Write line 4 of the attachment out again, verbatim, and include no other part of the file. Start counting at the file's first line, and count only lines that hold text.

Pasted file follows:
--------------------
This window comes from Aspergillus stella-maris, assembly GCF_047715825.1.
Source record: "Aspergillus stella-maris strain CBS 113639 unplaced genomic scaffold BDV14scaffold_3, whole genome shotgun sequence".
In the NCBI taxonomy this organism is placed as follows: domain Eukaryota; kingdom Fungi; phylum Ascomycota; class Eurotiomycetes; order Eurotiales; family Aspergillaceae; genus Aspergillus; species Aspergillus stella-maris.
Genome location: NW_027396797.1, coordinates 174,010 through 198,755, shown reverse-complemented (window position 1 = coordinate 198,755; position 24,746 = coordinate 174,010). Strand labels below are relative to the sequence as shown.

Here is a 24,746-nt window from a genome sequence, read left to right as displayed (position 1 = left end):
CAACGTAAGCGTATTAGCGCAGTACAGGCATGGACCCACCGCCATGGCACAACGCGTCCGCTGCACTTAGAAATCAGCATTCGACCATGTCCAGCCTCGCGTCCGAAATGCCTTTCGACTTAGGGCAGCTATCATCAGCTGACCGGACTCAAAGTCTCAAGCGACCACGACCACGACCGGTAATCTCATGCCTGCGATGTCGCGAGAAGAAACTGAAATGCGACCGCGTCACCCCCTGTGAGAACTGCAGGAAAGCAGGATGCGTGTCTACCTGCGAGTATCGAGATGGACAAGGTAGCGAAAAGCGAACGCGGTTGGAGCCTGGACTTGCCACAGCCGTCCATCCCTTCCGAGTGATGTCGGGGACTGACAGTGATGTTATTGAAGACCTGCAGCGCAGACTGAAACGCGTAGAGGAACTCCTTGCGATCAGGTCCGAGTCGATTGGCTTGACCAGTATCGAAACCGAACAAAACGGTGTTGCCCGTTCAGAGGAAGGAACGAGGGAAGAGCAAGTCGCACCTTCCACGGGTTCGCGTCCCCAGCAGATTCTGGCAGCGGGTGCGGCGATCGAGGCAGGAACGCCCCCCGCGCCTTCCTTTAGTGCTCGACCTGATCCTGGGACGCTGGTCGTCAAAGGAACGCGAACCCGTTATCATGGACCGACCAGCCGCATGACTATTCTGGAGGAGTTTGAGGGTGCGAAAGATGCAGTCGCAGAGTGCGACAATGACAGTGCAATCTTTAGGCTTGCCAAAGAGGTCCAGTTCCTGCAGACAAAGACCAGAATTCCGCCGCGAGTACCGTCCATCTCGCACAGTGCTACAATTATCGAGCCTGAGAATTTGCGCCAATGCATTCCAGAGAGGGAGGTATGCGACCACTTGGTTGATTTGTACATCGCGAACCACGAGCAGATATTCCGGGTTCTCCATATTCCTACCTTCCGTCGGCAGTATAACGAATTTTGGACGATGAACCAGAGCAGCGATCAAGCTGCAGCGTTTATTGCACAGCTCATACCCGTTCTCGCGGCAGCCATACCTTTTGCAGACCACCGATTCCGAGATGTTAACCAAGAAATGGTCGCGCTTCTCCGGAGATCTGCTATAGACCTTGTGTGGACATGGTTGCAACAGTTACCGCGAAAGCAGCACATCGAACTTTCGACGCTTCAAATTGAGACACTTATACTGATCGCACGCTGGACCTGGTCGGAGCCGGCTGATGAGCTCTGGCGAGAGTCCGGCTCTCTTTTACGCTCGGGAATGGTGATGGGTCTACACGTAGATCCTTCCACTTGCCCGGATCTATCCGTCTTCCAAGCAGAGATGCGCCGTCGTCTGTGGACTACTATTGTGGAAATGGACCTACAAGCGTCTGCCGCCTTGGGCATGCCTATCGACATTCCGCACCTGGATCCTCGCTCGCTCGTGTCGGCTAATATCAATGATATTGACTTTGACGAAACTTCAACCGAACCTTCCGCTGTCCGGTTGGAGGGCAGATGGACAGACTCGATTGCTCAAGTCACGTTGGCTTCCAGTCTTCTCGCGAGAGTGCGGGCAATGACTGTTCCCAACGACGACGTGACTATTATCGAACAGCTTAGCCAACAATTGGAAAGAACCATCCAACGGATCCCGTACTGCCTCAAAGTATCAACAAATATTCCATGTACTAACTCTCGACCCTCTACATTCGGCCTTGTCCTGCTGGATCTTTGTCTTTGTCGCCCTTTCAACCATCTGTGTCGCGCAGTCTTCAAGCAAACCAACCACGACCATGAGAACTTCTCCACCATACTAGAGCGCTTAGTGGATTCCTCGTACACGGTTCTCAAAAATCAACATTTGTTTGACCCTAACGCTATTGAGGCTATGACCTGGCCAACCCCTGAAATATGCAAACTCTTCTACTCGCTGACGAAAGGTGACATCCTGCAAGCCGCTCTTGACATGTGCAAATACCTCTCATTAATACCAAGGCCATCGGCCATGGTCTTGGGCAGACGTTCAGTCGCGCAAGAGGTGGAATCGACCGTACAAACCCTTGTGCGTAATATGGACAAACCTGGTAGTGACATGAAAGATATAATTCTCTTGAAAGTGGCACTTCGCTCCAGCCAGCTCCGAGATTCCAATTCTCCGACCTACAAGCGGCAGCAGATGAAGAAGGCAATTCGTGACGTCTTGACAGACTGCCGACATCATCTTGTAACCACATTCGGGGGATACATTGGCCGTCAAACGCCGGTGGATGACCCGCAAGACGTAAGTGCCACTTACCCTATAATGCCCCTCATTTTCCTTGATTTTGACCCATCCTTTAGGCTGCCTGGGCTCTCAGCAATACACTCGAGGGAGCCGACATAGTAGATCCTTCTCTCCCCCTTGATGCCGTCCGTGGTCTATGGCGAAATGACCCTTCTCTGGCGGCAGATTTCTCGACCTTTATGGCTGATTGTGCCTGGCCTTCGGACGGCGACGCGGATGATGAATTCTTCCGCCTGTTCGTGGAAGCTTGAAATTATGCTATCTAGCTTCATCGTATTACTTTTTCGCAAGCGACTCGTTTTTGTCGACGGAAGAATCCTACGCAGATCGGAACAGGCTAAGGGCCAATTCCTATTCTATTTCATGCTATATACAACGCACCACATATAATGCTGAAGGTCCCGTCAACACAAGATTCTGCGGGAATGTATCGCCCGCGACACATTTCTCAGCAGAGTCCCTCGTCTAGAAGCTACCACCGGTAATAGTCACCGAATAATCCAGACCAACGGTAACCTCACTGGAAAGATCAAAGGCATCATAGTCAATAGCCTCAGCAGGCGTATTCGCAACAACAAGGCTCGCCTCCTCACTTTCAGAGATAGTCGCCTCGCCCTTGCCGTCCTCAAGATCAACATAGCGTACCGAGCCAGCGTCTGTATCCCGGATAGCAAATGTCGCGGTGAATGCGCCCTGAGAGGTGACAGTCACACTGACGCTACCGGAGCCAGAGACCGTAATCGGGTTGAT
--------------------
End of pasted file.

Genome location: NW_027396797.1, coordinates 174,010 through 198,755, shown reverse-complemented (window position 1 = coordinate 198,755; position 24,746 = coordinate 174,010). Strand labels below are relative to the sequence as shown.